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I was disgusted by the disdain towards Thundersteel. In my book, the very best album that they did, regardless of who's who. That's the "real" Riot to me -- what they set out to do since the very beginning, with songs like "Warrior" pushing their way towards power metal territory.

I like all four eras of Riot, but Tony Moore just stood out the most to me. In fact, I've been loving Mike DiMeo's style more than what I heard on the albums starring Guy Speranza OR Rhett Forrester.

What a poser, right?
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i think everyone has a right to enjoy what they want to enjoy, but to act like that the Tony or Mike era's of Riot should not exist is pretty fucking childish and immature.
Quote:Juiceman (Dopeman that's my shit) to be a dopeman you gotta qualify don't get high off ya own supply
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Too cool not to share:
Quote:.......... ROCK N ROLL MOMENTS ! ...........
- sitting knee to knee with Bill Ward and having him clench his fist and say " I've punched John Bonham with this very hand "
- standing at the soda machine at S.I.R. and having Stanley Clarke bum some change from me
- having someone come up to me and ask if I'd mind sound checking Neil Perts drums
- the second Rush song I ever heard in my life was Limelight and I heard it while I was playing it with Rush
- kicking my Premier drums over at a sold out Hammersmith Odeon in London
- playing the Empire Theatre in Liverpool , the place the Beatles aspired to play
- playing Strutter with Ace Frehley and having it sound like the REAL hammer of the Gods
- playing the smallest place in N.J. ( capacity 25, and it was in a gravel pit) and the largest (the Meadowlands) within 3yrs.of each other
- having Joe Morello call a 19 year old me up to play drum solo's with a Beck , Bogart and Appice era Carmine Appice at a Ludwig Drum Company symposium in Miami
- finding out just what headbangiing is when the place explodes on the first song of the first gig Riot did in England
- holding in my hands my promo , white label copy of Fire Down Under for the first time
- doing a tom and bass drum riff before the first song and feeling the building shake
- going with Guy Speranza to the offices of Record World, the trade magazine to take a picture with the editorial staff after they put Fire Down Under on the cover the week of it's release
- playing a gig in Rochester N.Y. that was so oversold it felt like the sound didn't have anywhere to go and then finding out the place burned down later that night, Fire Down Under indeed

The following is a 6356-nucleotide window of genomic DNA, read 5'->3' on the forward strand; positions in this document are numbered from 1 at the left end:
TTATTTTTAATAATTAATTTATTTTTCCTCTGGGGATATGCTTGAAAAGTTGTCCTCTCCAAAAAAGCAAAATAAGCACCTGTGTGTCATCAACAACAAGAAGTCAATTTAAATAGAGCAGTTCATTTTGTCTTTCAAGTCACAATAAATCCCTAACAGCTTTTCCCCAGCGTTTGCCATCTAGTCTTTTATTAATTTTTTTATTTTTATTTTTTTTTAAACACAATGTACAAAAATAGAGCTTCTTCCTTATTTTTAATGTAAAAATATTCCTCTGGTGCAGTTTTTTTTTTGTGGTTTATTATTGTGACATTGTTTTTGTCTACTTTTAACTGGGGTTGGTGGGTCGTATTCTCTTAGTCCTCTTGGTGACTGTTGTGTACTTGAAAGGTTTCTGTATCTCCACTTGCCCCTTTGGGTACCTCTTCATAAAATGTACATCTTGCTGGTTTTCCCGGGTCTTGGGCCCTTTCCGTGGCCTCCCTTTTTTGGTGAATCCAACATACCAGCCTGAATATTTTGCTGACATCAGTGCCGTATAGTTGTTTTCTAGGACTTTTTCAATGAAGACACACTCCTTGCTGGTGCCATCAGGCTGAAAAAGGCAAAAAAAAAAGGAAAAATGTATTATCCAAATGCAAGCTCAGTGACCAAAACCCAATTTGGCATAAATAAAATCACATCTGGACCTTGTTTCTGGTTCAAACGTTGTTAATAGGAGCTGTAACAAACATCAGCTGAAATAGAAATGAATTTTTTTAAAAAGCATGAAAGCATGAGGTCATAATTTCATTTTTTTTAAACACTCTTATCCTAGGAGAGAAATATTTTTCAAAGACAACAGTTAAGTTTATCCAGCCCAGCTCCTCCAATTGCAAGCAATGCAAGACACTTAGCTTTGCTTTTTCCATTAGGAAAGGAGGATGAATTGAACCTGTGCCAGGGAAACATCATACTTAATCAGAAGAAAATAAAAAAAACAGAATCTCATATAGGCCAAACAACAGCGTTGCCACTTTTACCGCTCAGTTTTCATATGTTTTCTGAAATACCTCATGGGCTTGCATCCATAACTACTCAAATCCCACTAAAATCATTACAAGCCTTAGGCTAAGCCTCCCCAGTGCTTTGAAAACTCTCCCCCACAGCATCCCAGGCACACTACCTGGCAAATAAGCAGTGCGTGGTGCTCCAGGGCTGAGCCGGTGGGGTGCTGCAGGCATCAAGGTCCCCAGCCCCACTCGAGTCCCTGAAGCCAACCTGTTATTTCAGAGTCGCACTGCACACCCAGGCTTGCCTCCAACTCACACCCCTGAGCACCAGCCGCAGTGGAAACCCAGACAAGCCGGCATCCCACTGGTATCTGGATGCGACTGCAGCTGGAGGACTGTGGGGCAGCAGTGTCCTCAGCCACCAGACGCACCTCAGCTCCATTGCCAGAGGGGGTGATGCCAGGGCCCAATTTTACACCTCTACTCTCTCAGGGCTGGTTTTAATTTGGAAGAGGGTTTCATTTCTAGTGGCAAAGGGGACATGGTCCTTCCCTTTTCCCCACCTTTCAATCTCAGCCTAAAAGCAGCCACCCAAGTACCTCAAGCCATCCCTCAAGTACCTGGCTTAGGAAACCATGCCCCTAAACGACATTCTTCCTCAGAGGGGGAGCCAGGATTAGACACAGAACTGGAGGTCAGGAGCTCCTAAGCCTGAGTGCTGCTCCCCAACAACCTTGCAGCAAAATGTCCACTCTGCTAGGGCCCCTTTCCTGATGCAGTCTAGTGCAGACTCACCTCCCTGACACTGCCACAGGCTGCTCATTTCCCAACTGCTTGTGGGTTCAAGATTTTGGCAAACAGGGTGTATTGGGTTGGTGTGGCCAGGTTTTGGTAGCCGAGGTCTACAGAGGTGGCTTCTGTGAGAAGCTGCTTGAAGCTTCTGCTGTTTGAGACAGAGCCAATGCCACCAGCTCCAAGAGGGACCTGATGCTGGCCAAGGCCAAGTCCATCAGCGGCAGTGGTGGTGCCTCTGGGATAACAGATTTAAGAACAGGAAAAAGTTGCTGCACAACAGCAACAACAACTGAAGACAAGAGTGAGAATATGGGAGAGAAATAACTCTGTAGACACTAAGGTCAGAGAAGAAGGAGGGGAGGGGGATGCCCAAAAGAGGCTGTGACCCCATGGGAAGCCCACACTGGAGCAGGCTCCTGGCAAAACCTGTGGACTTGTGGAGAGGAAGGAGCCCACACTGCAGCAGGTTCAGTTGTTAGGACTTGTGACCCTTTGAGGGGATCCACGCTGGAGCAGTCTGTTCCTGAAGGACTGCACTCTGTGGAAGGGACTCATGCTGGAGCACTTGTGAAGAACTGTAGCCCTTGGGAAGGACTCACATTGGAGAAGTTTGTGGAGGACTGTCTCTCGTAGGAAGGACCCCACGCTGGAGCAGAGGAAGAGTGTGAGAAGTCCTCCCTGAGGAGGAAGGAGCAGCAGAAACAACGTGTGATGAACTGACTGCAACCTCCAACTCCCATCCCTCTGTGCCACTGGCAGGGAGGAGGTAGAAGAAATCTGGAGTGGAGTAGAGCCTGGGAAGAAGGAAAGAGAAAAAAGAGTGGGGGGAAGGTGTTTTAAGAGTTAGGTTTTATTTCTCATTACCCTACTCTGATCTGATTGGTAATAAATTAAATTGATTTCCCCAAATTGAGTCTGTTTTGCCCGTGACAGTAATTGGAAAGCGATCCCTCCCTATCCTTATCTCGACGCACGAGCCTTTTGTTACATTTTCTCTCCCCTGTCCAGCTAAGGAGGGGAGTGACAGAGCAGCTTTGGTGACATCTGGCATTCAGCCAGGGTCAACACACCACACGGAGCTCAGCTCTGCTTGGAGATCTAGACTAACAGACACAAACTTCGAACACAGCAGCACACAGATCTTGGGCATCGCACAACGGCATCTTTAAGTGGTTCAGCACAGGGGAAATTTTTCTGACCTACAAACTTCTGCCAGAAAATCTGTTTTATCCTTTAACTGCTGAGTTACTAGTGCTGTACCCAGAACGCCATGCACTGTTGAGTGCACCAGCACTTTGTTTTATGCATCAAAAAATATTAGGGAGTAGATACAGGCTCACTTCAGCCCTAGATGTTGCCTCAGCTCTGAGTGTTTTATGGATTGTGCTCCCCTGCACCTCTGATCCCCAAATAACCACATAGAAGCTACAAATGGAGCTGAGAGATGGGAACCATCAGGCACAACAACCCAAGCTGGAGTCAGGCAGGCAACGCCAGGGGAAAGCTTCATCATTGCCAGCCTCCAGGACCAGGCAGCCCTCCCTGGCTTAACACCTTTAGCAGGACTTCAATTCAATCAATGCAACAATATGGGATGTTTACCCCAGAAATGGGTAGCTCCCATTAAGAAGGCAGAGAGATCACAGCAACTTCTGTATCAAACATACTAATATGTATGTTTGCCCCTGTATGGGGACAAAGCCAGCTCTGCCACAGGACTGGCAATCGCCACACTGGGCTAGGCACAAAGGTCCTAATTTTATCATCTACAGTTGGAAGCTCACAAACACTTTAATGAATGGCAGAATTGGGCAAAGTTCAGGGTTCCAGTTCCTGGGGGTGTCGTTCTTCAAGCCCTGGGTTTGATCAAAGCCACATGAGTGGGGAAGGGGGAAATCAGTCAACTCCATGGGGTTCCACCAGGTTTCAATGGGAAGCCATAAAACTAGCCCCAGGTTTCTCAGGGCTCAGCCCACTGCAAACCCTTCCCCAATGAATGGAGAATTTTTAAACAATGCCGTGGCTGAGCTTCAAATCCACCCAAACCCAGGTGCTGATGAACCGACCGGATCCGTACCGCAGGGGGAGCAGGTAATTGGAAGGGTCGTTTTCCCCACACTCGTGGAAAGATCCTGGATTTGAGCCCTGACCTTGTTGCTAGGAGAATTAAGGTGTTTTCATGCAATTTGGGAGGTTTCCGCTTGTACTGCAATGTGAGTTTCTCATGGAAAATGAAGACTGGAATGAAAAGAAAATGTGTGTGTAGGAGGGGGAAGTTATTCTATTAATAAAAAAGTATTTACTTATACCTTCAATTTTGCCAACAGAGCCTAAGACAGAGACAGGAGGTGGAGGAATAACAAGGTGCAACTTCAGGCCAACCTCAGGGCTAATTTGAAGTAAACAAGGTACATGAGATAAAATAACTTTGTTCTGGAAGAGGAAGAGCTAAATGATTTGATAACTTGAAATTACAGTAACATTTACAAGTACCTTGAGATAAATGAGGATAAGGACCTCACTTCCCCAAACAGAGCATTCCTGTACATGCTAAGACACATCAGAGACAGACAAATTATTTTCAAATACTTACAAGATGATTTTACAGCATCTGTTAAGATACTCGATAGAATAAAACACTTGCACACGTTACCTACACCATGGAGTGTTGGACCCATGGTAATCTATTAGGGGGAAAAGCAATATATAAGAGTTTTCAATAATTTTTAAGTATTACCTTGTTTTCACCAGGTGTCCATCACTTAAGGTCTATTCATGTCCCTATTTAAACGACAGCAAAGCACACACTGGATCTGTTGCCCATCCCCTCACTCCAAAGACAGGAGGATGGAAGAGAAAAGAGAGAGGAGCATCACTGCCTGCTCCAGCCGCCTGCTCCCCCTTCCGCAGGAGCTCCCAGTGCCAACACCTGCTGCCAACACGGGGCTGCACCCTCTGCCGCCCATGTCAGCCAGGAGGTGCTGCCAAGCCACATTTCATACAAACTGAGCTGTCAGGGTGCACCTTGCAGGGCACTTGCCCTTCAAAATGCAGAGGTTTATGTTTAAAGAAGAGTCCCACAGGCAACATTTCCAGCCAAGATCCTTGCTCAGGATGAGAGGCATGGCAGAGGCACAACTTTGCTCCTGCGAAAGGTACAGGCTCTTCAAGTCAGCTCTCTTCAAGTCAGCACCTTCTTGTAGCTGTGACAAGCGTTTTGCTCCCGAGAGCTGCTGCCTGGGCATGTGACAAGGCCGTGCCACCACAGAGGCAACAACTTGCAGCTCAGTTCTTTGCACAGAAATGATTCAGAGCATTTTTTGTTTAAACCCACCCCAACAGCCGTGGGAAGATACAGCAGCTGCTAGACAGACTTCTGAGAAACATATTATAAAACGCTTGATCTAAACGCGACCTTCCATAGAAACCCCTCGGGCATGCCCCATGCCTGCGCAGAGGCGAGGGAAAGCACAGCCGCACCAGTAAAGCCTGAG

- having Ace Frehley increase my salary so I can keep buying new cymbals because I was breaking them so often
- getting new drums from Ludwig and the first time I play a single note on them is in front of 18,000 people
- having Geddy Lee come into the dressing room and lecture Guy about eating right after he got food poisoning from a 7-11 burrito
- throwing a chair out a window into the river 5 stories below in England
- the whole band doing a " jump up" and playing Swords and Tequila on another band's equipment in Texas and having Frank Marino say we sounded like a record
- the guys in Ratt thanking us for playing a show with them at the Santa Monica Civic Center because they were afraid the place would be empty without us
- having the guy who created " Tior " come into the dressing room in California and be taken aback when the band is less than enthusiastic about meeting him
- finding out that I don't need a monitor to play as long as my ears are slightly ahead of the backline , no more being at the mercy of some dodgy monitor man
- when the guitarist and bassist in my high school band traded in their Traynors and got Marshalls
- winning the battle of the bands at our first show with my high school band ( there were 9 other bands)
- standing behind a curtain waiting to go on and hearing the crowd react when the lights go down
- realising you haven't eaten any food that wasn't cooked by Denny's for the past 2 weeks
- taking delivery of custom flight cases for my drums
- finding out that some of the musicians you looked up to as a kid are kind of jerks
- finding out that some are kind of cool
- stepping into a tour bus for the first time
- having the bus driver open the door to the back room on the bus and realising the bus never stopped and is in fact still moving down the highway ( he switched off with the tour manager on a straight away)
- rehearsing on the Who's soundstage at Shepperton Movie Studios in England
- having Chuck Ruff swear to me he saw molds of the " Alien" at the same studio
- buying a Hearse and having it be as great to haul band equipment in as I thought it would be ( Marshalls and bass drums go in upright)
- playing with Mark Reale for the first time , just jamming, not looking at each other, and hitting some 16th note accents at the same time, we both stopped playing and started laughing..... MAGIC !
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Does anyone have the Riot collections that HRR put out? Thinking of picking up vol. 1 soon.

And re: the above post; I laughed out loud at that Geddy Lee one regarding the 7-11 burrito.
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I think you're referring to the Cherry Red Records compilation albums, no? I'm also considering picking those up, but I read a review that suggested that the series is only recommended to purists, as the sound quality of some live recordings is mostly lackluster.